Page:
nowhere-girl“Nowhere Girl,”

by Susan Strecker.

(Thomas Dunne Books, P 297, $ 25.99)


A sophomore book for Susan Strecker after her elegiac and biographical debut novel “Night Blindness,” which appeared on a TV episode of Books du Jour last season. In “Nowhere Girl,” Susan has lost none of her style, although this time, her voice takes on a fantasy tone, which at times makes this engaging novel swing between a thriller and a woman-in-jeopardy story. But because the story focuses on the main protagonist’s rumination (not too much cop, not too much ghost) it remains a novel, though a suspense-ridden one.


Cady Martino has a twin sister, Savannah, a popular girl who, one night, is found murdered.  The police at once classified the murder as a “random attack of opportunity.” However, Cady never stops hearing from her sister. Savannah keeps sending her messages that make no sense. Years later, Cady, now a bestselling author of suspense, makes a chance encounter, which gives her the missing piece of the puzzle. But in order to solve her sister’s murder, Cady must now cross a maze of betrayals and deceptions dating back to their youth.

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sweet-as-sin_cover“Sweet as Sin,”

by Susan Benjamin.

(Prometheus Books, P 320, $18.00)


I cannot imagine dentists buying this book. In fact it is probably number one on their list of banned books. Though I would recommend it to them, just to better know their enemies. “Sweet as Sin,” is all about candies. Sweet and sugary. The very stuff your teeth dislike but which constantly hits the sweet spot on your taste buds.  I do not know of kids or adult who do not enjoy candies, even surgarless ones.  Benjamin is a candy specialist, and she has written an incredible journey through the evolution of confections. It is not just a history of candies, but also an almanac filled with intoxicating stories of the country, starting with Native American and the little-known son of a slave woman. Like all good candies, the book has a lingering flavor, which will make you ponder about the changing quality of our palate through time. Why for some generations eating barks, roots and bugs were considered treats, whereas now candies have to be coated with layers of sugar before anyone sucks on them? At heart, the book is an unwrapped story of the evolution of the American society, and of the development of gustatory passions, and the invention of lots and lots of sticky fingers.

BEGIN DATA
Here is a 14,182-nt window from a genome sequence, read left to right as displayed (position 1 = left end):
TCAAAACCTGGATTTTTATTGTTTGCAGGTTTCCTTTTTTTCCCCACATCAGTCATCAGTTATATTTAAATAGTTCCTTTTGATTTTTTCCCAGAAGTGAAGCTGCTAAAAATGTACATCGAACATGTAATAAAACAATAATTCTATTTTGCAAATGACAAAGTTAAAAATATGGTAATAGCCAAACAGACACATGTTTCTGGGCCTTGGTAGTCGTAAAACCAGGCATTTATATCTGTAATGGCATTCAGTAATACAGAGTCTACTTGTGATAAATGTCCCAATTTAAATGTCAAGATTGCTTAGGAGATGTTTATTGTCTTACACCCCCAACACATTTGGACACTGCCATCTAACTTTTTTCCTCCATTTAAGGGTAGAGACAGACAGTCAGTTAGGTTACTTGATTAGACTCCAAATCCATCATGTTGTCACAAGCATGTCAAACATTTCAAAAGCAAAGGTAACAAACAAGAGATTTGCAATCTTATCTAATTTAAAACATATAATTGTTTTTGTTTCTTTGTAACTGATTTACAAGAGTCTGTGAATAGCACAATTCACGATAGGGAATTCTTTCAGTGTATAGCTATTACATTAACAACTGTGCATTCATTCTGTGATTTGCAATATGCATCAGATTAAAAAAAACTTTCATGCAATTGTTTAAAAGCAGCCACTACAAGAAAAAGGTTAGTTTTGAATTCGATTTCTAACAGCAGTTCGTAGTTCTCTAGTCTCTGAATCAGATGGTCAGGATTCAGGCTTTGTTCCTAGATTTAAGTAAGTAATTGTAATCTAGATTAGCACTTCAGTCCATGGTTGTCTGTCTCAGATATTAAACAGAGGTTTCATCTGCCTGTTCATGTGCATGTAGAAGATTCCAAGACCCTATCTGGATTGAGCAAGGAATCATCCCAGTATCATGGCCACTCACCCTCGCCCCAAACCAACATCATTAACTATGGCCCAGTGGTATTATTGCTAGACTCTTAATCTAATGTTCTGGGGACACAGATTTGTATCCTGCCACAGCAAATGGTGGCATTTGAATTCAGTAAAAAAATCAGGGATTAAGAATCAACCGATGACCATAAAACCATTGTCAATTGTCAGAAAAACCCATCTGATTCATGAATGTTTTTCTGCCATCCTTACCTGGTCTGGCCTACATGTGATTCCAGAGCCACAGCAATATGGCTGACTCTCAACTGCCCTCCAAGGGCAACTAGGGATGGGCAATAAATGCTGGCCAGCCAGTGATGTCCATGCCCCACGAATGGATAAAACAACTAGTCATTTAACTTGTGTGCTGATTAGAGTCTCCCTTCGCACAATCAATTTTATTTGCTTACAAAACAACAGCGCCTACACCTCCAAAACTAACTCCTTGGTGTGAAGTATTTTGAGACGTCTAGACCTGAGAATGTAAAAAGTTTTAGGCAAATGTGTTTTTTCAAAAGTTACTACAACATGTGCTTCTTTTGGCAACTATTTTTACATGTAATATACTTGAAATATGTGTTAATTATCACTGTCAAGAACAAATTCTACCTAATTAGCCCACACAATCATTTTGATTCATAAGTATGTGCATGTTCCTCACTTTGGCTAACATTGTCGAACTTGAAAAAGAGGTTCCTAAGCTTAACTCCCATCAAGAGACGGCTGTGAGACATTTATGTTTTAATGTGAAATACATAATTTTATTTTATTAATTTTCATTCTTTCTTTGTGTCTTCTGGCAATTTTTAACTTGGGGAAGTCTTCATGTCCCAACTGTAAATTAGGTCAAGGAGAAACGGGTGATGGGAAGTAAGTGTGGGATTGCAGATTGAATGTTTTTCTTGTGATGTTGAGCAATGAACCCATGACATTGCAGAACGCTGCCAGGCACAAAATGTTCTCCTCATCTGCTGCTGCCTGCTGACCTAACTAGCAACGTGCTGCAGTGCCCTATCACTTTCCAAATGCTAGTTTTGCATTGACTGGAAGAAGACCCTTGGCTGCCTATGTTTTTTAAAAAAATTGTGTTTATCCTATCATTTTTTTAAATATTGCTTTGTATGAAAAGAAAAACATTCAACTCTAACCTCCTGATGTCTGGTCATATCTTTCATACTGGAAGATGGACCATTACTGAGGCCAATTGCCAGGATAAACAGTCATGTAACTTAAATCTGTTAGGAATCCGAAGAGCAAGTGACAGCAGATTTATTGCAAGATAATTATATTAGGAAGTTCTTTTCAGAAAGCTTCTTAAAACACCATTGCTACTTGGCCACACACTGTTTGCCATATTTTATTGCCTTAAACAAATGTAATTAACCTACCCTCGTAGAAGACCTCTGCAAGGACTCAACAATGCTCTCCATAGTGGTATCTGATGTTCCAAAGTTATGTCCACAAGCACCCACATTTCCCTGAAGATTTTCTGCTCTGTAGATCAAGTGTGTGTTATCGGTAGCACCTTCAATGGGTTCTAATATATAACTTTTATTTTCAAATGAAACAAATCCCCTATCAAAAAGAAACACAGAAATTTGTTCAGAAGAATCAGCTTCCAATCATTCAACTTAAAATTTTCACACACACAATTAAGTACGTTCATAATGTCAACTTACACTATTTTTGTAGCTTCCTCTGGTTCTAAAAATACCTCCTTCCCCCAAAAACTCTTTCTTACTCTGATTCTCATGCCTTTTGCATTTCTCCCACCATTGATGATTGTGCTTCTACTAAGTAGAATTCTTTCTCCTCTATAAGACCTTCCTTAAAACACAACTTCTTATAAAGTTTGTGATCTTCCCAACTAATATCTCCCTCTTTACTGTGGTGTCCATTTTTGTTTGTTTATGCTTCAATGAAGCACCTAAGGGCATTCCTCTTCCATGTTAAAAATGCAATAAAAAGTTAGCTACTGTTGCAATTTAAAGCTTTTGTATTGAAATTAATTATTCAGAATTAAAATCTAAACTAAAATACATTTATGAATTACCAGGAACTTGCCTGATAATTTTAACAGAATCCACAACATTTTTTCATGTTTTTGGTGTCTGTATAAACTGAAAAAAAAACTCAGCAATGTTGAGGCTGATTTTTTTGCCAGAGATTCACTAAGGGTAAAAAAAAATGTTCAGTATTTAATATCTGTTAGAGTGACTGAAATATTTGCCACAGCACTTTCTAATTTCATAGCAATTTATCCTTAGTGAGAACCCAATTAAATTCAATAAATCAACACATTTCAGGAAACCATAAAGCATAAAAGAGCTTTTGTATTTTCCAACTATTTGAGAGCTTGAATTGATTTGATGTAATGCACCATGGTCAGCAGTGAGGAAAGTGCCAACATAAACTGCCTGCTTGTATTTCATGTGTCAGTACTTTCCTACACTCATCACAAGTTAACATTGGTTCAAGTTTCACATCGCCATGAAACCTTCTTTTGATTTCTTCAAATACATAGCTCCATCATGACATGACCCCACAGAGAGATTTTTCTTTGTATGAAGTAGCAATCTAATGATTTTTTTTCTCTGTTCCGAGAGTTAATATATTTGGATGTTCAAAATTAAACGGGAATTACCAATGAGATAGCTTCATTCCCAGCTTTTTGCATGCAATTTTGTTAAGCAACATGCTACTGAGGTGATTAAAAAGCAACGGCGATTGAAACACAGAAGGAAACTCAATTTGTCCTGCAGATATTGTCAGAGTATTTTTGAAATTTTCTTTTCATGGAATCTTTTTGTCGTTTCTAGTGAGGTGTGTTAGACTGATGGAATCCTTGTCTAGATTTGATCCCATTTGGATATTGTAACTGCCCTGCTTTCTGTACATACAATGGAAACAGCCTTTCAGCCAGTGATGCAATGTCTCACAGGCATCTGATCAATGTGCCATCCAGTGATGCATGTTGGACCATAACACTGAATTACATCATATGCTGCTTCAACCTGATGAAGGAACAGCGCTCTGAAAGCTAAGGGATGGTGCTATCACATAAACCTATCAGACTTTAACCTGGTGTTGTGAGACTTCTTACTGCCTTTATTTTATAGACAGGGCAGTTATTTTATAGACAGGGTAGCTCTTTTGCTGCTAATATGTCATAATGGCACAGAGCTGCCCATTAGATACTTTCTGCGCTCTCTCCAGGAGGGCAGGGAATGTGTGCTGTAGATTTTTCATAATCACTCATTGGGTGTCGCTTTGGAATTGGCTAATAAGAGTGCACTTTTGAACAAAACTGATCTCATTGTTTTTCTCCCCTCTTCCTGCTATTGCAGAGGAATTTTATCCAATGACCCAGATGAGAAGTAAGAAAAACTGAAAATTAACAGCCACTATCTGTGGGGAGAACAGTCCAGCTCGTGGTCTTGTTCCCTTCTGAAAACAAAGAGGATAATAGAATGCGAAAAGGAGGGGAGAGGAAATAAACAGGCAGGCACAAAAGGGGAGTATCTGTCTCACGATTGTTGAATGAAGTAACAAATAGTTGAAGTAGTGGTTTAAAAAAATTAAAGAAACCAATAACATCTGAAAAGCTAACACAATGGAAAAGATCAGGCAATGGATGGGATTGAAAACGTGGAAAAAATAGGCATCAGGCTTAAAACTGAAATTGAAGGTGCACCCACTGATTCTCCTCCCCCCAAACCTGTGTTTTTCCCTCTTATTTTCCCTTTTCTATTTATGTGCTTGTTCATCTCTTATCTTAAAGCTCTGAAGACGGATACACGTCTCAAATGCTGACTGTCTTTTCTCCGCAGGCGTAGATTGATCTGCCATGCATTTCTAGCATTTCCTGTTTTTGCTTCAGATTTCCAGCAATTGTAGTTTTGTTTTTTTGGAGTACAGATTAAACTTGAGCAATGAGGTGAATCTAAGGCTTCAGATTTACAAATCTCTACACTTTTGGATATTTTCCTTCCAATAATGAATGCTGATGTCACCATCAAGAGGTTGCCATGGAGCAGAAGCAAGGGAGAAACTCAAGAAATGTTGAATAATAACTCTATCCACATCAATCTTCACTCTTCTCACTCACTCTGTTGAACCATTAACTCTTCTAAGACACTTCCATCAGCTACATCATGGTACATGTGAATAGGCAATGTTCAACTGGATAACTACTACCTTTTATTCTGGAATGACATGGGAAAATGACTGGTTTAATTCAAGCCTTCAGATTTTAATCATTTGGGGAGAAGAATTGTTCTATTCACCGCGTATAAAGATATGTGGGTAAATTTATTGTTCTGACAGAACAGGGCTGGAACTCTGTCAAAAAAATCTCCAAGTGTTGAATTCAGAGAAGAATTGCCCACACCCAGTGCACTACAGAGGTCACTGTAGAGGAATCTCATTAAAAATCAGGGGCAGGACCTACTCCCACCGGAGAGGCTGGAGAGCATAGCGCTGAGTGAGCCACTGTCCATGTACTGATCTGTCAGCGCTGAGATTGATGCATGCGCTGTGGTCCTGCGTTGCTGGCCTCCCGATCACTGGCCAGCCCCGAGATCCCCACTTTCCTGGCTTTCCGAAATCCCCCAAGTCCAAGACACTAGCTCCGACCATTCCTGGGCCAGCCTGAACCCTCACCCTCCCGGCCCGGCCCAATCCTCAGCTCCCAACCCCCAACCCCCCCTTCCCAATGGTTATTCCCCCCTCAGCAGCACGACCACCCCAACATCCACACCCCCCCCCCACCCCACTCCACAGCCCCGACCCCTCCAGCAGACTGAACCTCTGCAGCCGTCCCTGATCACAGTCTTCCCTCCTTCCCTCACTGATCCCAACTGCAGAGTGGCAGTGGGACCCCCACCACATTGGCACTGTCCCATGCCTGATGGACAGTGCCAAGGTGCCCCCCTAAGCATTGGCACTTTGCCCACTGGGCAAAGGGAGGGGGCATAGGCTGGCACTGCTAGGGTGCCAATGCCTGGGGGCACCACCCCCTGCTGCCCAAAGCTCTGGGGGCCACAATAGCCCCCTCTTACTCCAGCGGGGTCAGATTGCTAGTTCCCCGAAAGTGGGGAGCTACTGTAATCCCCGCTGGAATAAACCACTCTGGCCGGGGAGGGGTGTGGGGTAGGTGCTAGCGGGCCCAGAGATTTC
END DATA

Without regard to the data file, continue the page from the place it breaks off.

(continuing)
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virtual-billions_cover“Virtual Billions,”

by Eric Geissinger.

(Prometheus Books, P 295, $25.00)


This is the book that will explain to you what is Bitcoin and how they came to be, if you only have heard about them and thought it was just another App. If you are looking for a roller-coaster ride in the underworld of alternative finance, this is the book as well.  You will learn about the reclusive genius creator of Bitcoins, Satoshi Nakamoto, who, on his own, decided to wage war against the world financial and banking system, and the prince of darkness himself, Ross Ulbricht, who used Bitcoins to create the largest Dark Web superstore, Silk Road, where drugs, hacking service, counterfeit money and even murdering could be purchased. At the opposite end of the spectrum, Geissenger tells the story of the multi-talented Winklevoss twins, Harvard, Olympics, lawsuit against Facebook’s Zuckerberg, for stealing their idea (which they won), and their contribution to the rise of the Bitcoin cause.